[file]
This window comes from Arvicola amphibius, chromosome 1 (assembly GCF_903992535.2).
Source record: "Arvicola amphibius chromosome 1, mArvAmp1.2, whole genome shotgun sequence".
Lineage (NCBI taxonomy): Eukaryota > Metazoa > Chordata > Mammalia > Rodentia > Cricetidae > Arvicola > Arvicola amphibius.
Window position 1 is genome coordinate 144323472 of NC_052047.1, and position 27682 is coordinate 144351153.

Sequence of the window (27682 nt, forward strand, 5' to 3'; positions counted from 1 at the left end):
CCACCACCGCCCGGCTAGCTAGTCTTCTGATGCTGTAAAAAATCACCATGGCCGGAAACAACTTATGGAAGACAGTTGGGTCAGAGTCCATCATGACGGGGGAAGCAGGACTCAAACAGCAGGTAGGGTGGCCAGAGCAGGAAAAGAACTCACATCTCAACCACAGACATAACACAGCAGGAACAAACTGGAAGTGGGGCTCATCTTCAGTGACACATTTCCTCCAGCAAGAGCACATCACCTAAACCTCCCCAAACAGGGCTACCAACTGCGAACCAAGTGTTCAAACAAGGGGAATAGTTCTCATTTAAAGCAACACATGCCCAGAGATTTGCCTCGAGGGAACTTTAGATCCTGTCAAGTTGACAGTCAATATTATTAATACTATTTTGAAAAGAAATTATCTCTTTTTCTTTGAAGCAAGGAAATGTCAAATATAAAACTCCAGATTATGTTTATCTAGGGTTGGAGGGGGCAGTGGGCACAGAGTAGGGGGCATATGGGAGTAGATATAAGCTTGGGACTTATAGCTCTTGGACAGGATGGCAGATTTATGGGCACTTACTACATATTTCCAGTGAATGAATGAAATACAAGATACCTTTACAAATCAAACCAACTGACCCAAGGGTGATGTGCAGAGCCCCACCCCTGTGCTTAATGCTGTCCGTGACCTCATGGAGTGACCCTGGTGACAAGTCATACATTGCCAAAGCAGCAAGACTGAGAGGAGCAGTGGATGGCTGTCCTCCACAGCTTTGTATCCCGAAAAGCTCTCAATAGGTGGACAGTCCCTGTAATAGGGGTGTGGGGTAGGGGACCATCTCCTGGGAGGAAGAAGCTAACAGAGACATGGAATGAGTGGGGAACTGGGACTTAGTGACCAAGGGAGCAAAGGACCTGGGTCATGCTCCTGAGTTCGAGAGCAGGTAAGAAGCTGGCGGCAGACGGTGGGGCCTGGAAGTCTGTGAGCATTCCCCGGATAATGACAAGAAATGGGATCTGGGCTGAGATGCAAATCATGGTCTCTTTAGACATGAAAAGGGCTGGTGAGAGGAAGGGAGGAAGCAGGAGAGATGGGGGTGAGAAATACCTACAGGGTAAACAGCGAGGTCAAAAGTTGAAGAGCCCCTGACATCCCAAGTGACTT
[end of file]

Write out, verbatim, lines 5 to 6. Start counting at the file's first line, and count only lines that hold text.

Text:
Sequence of the window (27682 nt, forward strand, 5' to 3'; positions counted from 1 at the left end):
CCACCACCGCCCGGCTAGCTAGTCTTCTGATGCTGTAAAAAATCACCATGGCCGGAAACAACTTATGGAAGACAGTTGGGTCAGAGTCCATCATGACGGGGGAAGCAGGACTCAAACAGCAGGTAGGGTGGCCAGAGCAGGAAAAGAACTCACATCTCAACCACAGACATAACACAGCAGGAACAAACTGGAAGTGGGGCTCATCTTCAGTGACACATTTCCTCCAGCAAGAGCACATCACCTAAACCTCCCCAAACAGGGCTACCAACTGCGAACCAAGTGTTCAAACAAGGGGAATAGTTCTCATTTAAAGCAACACATGCCCAGAGATTTGCCTCGAGGGAACTTTAGATCCTGTCAAGTTGACAGTCAATATTATTAATACTATTTTGAAAAGAAATTATCTCTTTTTCTTTGAAGCAAGGAAATGTCAAATATAAAACTCCAGATTATGTTTATCTAGGGTTGGAGGGGGCAGTGGGCACAGAGTAGGGGGCATATGGGAGTAGATATAAGCTTGGGACTTATAGCTCTTGGACAGGATGGCAGATTTATGGGCACTTACTACATATTTCCAGTGAATGAATGAAATACAAGATACCTTTACAAATCAAACCAACTGACCCAAGGGTGATGTGCAGAGCCCCACCCCTGTGCTTAATGCTGTCCGTGACCTCATGGAGTGACCCTGGTGACAAGTCATACATTGCCAAAGCAGCAAGACTGAGAGGAGCAGTGGATGGCTGTCCTCCACAGCTTTGTATCCCGAAAAGCTCTCAATAGGTGGACAGTCCCTGTAATAGGGGTGTGGGGTAGGGGACCATCTCCTGGGAGGAAGAAGCTAACAGAGACATGGAATGAGTGGGGAACTGGGACTTAGTGACCAAGGGAGCAAAGGACCTGGGTCATGCTCCTGAGTTCGAGAGCAGGTAAGAAGCTGGCGGCAGACGGTGGGGCCTGGAAGTCTGTGAGCATTCCCCGGATAATGACAAGAAATGGGATCTGGGCTGAGATGCAAATCATGGTCTCTTTAGACATGAAAAGGGCTGGTGAGAGGAAGGGAGGAAGCAGGAGAGATGGGGGTGAGAAATACCTACAGGGTAAACAGCGAGGTCAAAAGTTGAAGAGCCCCTGACATCCCAAGTGACTT